Kingsbrook, a new era in wildlife-friendly housing

The RSPB is working with Barratt Developments and Aylesbury Vale District Council to set a new benchmark for wildlife-friendly housing.


The RSPB is leading a progressive approach to wildlife-friendly housing in conjunction with Barratt Developments  and Aylesbury Vale District Council. This award-winning partnership, which involves working with the national Barratt team and AVDC ecologists, aims to show that new homes need not be at the expense of the natural world.
Our advisory work on Barratt’s flagship Kingsbrook development, just outside Aylesbury, where ultimately 2450 homes will be constructed, has already resulted in the inclusion of bat and swift boxes, the retention of greenspace and the planting of orchards as well as hedgehog highways among the many measures taken to ensure wildlife thrives throughout the area.
By engaging with development companies, the RSPB is increasing the likelihood that wildlife is considered at the start of the design process. With an estimated 200,000 new houses to be built each year across the UK, there is an urgent need to ensure developments do not become sterile places with little wildlife. And research has shown that homes that welcome the natural world are good not just for wildlife, but also for human health and wellbeing.

Significantly, Government is taking notice of this work. Kingsbrook was highlighted as an exemplar site in the Government's 25 Year Plan for the Environment following a visit in September 2017 from the then Housing Minister, Alok Sharma. Sharma commented that new developments should “complement and enhance, rather than threaten, the local and natural environment”.
The Kingsbrook project has garnered extensive media coverage, including articles in The Telegraph and in Nature’s Home magazine, and has helped to spread the message that considering wildlife needs when constructing new homes benefits all involved.


  • 60 per cent wildlife-friendly greenspace, excluding gardens. This sets a new standard, where the new housing will be surrounded by large areas of ponds, parks, meadows, orchards and nature reserve.
  • Wildlife corridors. Kingsbrook is being designed so that wildlife can move all around and through the greenspace and the residential areas. Whether it be hedges, strips of wildflower grassland or gaps under fences and walls, wildlife won't have the barriers they normally face.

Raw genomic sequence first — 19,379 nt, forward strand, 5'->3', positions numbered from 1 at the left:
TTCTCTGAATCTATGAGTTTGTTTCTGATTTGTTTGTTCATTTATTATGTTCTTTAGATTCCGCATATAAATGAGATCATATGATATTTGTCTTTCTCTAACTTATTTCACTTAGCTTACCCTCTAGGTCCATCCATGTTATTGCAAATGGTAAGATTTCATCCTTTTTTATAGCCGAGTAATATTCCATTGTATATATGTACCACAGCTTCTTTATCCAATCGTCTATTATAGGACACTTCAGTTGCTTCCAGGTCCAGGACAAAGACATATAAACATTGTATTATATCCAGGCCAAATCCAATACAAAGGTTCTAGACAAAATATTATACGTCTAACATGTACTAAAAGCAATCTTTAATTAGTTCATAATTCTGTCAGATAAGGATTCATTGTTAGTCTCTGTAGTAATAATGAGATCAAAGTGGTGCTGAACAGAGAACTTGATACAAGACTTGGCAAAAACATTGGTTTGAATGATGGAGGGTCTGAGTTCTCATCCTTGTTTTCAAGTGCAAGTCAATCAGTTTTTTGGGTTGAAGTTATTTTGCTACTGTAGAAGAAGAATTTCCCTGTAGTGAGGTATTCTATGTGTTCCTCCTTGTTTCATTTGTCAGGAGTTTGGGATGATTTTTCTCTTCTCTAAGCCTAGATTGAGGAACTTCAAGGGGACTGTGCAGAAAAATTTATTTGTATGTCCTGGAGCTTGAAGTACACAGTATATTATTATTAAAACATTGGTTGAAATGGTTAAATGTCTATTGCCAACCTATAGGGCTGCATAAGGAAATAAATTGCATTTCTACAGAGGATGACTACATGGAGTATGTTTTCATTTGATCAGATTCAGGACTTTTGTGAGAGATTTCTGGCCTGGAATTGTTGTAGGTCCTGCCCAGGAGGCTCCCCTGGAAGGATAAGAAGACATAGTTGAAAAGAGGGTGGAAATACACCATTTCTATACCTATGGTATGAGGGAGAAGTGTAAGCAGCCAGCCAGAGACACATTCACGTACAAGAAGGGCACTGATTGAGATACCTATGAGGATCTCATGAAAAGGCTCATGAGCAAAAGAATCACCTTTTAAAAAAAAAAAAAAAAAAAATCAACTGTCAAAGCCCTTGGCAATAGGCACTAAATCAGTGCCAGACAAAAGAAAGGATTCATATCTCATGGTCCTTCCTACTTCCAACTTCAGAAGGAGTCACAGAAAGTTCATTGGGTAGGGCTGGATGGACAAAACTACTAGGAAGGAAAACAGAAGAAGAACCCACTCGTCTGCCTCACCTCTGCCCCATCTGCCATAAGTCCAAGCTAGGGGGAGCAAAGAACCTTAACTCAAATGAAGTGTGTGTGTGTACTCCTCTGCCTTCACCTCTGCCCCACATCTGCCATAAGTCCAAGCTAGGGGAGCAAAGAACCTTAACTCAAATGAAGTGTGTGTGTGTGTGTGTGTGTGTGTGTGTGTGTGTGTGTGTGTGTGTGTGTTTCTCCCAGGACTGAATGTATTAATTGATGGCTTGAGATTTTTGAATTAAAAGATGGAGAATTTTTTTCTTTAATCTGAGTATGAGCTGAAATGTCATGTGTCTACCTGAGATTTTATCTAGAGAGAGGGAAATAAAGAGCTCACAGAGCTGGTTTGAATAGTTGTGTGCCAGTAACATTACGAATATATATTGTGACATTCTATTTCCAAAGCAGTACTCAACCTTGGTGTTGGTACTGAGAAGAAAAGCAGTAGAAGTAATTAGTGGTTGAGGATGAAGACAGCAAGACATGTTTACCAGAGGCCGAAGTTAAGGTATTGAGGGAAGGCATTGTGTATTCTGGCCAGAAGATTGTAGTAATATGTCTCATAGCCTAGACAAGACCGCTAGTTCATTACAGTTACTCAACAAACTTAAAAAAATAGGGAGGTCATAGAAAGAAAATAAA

• Sustainable Urban Drainage. Rather than shunting rainwater straight underground into pipes, in many places it will be directed along rills and swales on the surface - great wildlife habitat - slowing the flow and using nature to clean the water.
  • Planting for wildlife, including a higher proportion than is usual of native shrubs, many hedges, areas of wildflower grassland for pollinators and butterflies, plus fruit trees in gardens.
  • All manner of wildlife homes, from birdboxes built into the walls of houses to places where amphibians can hibernate.


  • December 2013: Barratt Homes received outline planning permission for the development of Kingsbrook from Aylesbury Vale District Council
  • 2014-15: Detailed plans developed and agreed, informed by regular meetings with Aylesbury Vale District Council and the RSPB.
  • Spring 2015: Full ecological survey by RSPB scientists - the start of long-term research to find out how nature and people respond to the development.
  • Summer 2016: Construction started on “Oakfield”, the first of three villages that will make up Kingsbrook. Wildlife-friendly show home gardens created. Kingsbrook won a prestigious BIG Biodiversity Award – “Large Scale Permanent” category.
  • Autumn 2016: First Swift bricks incorporated into house walls, using the innovative new, affordable design of brick developed by Barratt Developments, Manthorpe Building Products Ltd, Action for Swifts and the RSPB. Guide to help Barratt staff deliver wildlife friendly developments published. 
  • Summer 2017: Wildlife observed using Kingsbrook’s wetland habitats included little egret, kingfisher and five species of dragonflies.
  • Autumn 2017: Barratt Homes won a What House? silver award in the Best Partnership Scheme category for Kingsbrook, reflecting the success of our collaborative working.
  • Spring 2018: A Kingsbrook map and guide was launched, showing residents the nature-rich areas that are being established and the wildlife they might see there.
  • Summer 2018: RSPB scientists commence research with new residents to find out how they are responding to the nature-friendly development.

Planned Work

  • Spring 2020: RSPB scientists repeat ecological surveys.
  • RSPB recognise that housing development across the country also needs to include sustainability measures that protect our wider environment, especially the use of renewable energy. Our sustainable policy team is working on such issues nationally.
  • For updates on the development itself, please refer to the Barratt website.


Coast on a stormy day

Adrian Thomas

Project Manager, RSPB
Tagged with: Country: England Habitat: Grassland Habitat: Urban and suburban Species: House sparrow Species: Sand martin Species: Swift Project status: Project types: Advocacy Project types: Site protection